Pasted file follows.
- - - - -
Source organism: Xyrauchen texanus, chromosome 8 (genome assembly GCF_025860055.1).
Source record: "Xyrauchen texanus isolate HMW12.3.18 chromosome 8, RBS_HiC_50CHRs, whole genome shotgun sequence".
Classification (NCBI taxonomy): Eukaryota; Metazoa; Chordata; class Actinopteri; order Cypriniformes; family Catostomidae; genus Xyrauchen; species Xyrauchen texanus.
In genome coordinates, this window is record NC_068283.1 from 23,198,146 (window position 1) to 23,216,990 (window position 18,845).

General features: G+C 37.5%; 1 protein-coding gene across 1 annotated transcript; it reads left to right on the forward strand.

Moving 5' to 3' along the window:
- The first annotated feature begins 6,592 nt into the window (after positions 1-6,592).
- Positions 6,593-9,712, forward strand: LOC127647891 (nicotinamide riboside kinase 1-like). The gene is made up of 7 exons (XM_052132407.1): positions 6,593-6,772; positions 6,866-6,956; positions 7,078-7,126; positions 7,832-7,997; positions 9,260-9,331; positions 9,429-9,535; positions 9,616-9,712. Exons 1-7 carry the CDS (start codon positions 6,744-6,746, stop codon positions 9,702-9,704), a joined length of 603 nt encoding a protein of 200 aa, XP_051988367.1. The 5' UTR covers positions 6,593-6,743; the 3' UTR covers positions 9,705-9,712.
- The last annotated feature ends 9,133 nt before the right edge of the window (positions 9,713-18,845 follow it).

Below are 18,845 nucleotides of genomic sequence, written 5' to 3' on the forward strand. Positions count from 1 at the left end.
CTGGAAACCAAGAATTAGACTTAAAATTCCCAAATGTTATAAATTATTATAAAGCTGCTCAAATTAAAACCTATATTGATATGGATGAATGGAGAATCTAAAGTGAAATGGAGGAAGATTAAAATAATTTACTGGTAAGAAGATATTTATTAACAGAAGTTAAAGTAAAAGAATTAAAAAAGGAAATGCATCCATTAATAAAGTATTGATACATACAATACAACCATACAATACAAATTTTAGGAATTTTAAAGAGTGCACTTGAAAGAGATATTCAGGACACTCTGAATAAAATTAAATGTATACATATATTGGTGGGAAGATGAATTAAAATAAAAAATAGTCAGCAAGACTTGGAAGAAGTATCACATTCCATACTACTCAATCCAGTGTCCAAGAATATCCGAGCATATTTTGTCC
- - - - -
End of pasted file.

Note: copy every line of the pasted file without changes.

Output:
Source organism: Xyrauchen texanus, chromosome 8 (genome assembly GCF_025860055.1).
Source record: "Xyrauchen texanus isolate HMW12.3.18 chromosome 8, RBS_HiC_50CHRs, whole genome shotgun sequence".
Classification (NCBI taxonomy): Eukaryota; Metazoa; Chordata; class Actinopteri; order Cypriniformes; family Catostomidae; genus Xyrauchen; species Xyrauchen texanus.
In genome coordinates, this window is record NC_068283.1 from 23,198,146 (window position 1) to 23,216,990 (window position 18,845).

General features: G+C 37.5%; 1 protein-coding gene across 1 annotated transcript; it reads left to right on the forward strand.

Moving 5' to 3' along the window:
- The first annotated feature begins 6,592 nt into the window (after positions 1-6,592).
- Positions 6,593-9,712, forward strand: LOC127647891 (nicotinamide riboside kinase 1-like). The gene is made up of 7 exons (XM_052132407.1): positions 6,593-6,772; positions 6,866-6,956; positions 7,078-7,126; positions 7,832-7,997; positions 9,260-9,331; positions 9,429-9,535; positions 9,616-9,712. Exons 1-7 carry the CDS (start codon positions 6,744-6,746, stop codon positions 9,702-9,704), a joined length of 603 nt encoding a protein of 200 aa, XP_051988367.1. The 5' UTR covers positions 6,593-6,743; the 3' UTR covers positions 9,705-9,712.
- The last annotated feature ends 9,133 nt before the right edge of the window (positions 9,713-18,845 follow it).

Below are 18,845 nucleotides of genomic sequence, written 5' to 3' on the forward strand. Positions count from 1 at the left end.
CTGGAAACCAAGAATTAGACTTAAAATTCCCAAATGTTATAAATTATTATAAAGCTGCTCAAATTAAAACCTATATTGATATGGATGAATGGAGAATCTAAAGTGAAATGGAGGAAGATTAAAATAATTTACTGGTAAGAAGATATTTATTAACAGAAGTTAAAGTAAAAGAATTAAAAAAGGAAATGCATCCATTAATAAAGTATTGATACATACAATACAACCATACAATACAAATTTTAGGAATTTTAAAGAGTGCACTTGAAAGAGATATTCAGGACACTCTGAATAAAATTAAATGTATACATATATTGGTGGGAAGATGAATTAAAATAAAAAATAGTCAGCAAGACTTGGAAGAAGTATCACATTCCATACTACTCAATCCAGTGTCCAAGAATATCCGAGCATATTTTGTCC